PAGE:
Once you get to grandma's house and about an hour before you are ready to eat, pour about ¼ cup of water down in the bottom of the roasting pan for humidity (prevents the meat from drying out) and if you have any extra maple/rub sauce from the smoking process, take it with you and baste the turkey again.

Place the entire roasting pan in an oven preheated to 350°F. It should take about 1 hour to reach a good eating temperature but if it gets done early, just turn the heat down to 170 °F and hold it there until you are ready for it.

Keeping the lid closed, adding the extra moisture and basting again with the maple sauce will revitalize it and it will be nearly as good as it was right out of the smoker.

How Long Does it Take to Thaw a Turkey?

I usually figure on about 4-5 lbs per 24 hour period.

If you are in a hurry, you can place the frozen turkey in the sink full of cold water. Change the water every 30 minutes (very important) until the turkey is thawed. For a 12 lb turkey that is completely frozen, you are looking at about 6 hours.

Using an Electric, Charcoal or Gas Smoker, How Long to Apply Smoke?

My general rule of thumb for applying smoke is ½ of the estimated cook time. I expect a 12 lb turkey to take about 6-7 hours so I recommend applying smoke for about 3 to 3.5 hours.

As long as you have good airflow.. i.e. your vents are open enough to allow plenty of air to come into the smoker and the smoke is able to exit quickly, you can easily and safely apply smoke for the entire time, after all, that is what happens by default in a wood burning smoker and there is no better way to duplicate that real wood smoked flavor.

What to Do When you Run Into Problems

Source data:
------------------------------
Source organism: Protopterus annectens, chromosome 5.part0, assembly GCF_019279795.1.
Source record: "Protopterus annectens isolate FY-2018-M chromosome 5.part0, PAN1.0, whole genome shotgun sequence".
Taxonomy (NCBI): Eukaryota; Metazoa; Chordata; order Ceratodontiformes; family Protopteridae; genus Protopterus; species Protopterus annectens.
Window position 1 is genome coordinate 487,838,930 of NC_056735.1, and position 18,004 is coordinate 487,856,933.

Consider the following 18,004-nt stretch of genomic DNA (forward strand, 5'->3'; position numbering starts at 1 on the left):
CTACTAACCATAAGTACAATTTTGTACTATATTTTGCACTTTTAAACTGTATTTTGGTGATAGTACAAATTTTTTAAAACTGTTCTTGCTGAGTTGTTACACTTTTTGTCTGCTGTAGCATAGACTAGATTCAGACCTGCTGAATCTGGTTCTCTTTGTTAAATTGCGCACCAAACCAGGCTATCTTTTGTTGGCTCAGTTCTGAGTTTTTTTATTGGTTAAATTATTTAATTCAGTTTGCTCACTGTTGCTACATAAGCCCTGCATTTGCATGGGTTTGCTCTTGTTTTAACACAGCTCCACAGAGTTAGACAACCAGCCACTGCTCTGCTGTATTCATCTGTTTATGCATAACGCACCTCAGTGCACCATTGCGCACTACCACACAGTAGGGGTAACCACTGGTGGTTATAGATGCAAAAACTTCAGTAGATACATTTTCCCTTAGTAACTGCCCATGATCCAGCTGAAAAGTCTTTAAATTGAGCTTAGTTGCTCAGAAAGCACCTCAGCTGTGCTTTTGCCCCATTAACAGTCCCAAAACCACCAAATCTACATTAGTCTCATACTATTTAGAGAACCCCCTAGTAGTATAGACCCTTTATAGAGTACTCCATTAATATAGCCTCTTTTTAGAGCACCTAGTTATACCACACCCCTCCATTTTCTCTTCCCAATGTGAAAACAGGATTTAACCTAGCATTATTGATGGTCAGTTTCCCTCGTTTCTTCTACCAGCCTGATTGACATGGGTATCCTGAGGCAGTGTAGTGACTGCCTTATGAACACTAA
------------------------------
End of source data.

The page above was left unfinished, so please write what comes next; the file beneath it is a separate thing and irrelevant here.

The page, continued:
I suspect that some of you will run into issues with your smoker such as not being able to get your heat high enough, the heat will be too high, or any number of other smoker related problems.

I suggest that you first, do not panic.

Second, do the best you can to apply about 2 hours of smoke then, if you are still having issues that you cannot alleviate, consider moving the somewhat smoked turkey to the oven following the same temperature and process recommendations.

There is no shame in moving to the oven if that is what is needed to make sure the turkey gets done and ends up delicious.

A few things you can do ahead of time to lower the risk of problems:

  • Make sure you have plenty of propane, wood chips/chunks, charcoal, etc..
  • Do a test run or two in the weeks preceding the big day
  • Make the rub, brine, sauce, etc. ahead of time
How Do I use the Maple Turkey Recipe With a Turkey Breast?

I would not change much.. make sure it is a bone-in (better in my opinion).

I would still brine it overnight and apply the maple syrup and rub as before. It may cook a little faster simply because the heat is able to get to all part of the breast unrestricted so you'll want to monitor it with a digital probe meat thermometer to make sure you take it off when it reaches it's optimum temperature.

If you plan to rest it as instructed in the newsletter, you can remove it at about 160 degrees since it will rise 5-7 degrees during the rest period.

Breast meat is perfectly done at 165 degrees.

Last Minute Smoker Tips
  • Use the water pan if you have one for your smoker
  • Almost all smoking is done with indirect heat. The turkey is also cooked with indirect heat
  • Do NOT use wet, soaked wood. Dry wood is so much better.
  • In charcoal and wood smokers, use lump charcoal for heat, and a little wood for smoke
  • Set the turkey open in the fridge for a couple of hours after brining to dry the skin. This can help you end up with a more crispy skin.

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If I could give these recipes away, I would do that. I really want you to have them! But, then, this is how I support the newsletter, the website and all of the other stuff that we do here to promote the art of smoking meat.

Read these recent testimonies:

Love the sauce and rub
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Love the sauce and rub recipes. So far I have used them on beef ribs, pork ribs, and different chicken parts. Can't wait to do a beef brisket. Texas rub is great as well! ~Peter S.
I tried the rub on a beef